Governor Nathan Deal
Georgia State Governor Nathan Deal vetoed anti-LGBT "religious liberty" bill. State of Georgia

The governor of Georgia vetoed the "religious liberty" bill that proposes to legalise discrimination against lesbian, gay, bisexual and transgender (LGBT) people on the basis of religion.

However, supporters of the bill are looking to overturn Deal's decision. It drew flak from his fellow Republicans. They have reportedly called for a session to veto Deal's decision, in order to convert the bill into law. The bill was tabled at the state legislature on 16 March and was passed by the legislative members.

Addressing a press conference at the state Capitol, Republican governor Nathan Deal said that House Bill 757 does not reflect the country's image of "warm, friendly and loving people" appropriately, according to an Atlanta Journal-Constitution report.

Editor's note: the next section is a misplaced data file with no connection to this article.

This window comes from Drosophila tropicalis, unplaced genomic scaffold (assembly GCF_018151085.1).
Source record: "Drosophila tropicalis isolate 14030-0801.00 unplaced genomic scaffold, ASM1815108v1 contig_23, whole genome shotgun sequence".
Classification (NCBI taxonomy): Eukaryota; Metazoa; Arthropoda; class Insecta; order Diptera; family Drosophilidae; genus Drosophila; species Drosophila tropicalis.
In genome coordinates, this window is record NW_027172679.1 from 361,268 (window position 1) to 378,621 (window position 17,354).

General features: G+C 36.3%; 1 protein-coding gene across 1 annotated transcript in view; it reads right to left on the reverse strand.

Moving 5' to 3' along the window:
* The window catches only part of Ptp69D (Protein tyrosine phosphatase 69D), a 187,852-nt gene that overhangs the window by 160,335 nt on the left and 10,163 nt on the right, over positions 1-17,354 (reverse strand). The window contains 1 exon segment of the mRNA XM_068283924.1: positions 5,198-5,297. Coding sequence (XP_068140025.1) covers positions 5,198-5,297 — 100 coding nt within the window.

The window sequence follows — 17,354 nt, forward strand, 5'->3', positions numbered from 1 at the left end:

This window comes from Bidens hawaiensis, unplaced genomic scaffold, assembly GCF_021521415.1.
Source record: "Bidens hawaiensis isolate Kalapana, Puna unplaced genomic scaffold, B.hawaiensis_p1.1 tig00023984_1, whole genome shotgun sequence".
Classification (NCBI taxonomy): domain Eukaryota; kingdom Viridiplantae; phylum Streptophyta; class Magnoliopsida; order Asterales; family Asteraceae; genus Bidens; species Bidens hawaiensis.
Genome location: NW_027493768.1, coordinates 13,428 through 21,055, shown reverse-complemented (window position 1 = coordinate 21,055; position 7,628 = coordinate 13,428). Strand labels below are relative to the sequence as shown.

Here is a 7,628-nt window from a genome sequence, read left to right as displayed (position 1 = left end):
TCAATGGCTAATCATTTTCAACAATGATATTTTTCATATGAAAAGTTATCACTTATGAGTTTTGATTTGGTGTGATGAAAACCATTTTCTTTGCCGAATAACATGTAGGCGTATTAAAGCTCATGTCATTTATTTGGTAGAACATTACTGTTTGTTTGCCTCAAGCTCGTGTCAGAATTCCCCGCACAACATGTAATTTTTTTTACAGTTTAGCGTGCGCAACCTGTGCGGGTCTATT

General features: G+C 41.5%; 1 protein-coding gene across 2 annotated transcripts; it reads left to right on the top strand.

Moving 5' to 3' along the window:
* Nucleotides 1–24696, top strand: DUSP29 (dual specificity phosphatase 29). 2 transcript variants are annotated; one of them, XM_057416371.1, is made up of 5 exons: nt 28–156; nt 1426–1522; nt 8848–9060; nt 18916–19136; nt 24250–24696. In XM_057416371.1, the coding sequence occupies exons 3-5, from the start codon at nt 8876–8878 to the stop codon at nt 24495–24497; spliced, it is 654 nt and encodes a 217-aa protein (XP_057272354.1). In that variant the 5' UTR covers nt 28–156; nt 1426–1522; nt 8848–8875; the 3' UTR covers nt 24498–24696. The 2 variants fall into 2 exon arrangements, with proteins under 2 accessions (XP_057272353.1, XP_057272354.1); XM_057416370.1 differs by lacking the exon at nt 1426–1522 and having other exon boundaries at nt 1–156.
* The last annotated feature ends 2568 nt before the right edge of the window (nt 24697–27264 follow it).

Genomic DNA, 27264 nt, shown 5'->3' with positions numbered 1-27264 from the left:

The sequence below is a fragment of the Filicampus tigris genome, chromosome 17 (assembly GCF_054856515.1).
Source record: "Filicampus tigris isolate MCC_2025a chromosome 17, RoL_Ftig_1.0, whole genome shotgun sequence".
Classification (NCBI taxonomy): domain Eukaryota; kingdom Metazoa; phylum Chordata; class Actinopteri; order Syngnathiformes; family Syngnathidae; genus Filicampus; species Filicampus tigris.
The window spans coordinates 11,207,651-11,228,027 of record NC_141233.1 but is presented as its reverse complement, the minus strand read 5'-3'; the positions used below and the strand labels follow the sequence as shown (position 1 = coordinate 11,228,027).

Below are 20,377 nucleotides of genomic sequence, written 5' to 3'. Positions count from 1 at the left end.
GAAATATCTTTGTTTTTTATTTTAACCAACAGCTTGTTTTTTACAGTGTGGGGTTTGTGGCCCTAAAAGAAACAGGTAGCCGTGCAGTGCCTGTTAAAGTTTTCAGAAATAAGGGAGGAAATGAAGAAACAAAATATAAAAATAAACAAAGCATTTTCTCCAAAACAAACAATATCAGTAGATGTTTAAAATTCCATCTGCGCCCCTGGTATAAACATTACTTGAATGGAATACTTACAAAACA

"Our people work side by side without regard to the color of our skin, or the religion we adhere to. We are working to make life better for our families and our communities. That is the character of Georgia. I intend to do my part to keep it that way," he said, adding, "For that reason, I will veto HB 757."

The governor was facing pressure from many businesses and corporations that threatened to withdraw investments from the country if he signed the anti-LGBT bill, according to the report.

Disney and subsidiary Marvel Studios reportedly warned that they will not film any of their new projects in Georgia if the bill became a law. Similar warnings reportedly came from Apple, Time Warner, Intel and Salesforce among many other corporations. Metro Atlanta Chamber, the state's most influential business group, also condemned the move.

Atlanta's bid for the National Football League Super Bowl and the country's ability to host championship games were both at risk if the proposed law was implemented, sports organizations warned. Furthermore, Georgia already lost two economic development prospects to the proposed legislation, Deal's office reportedly revealed.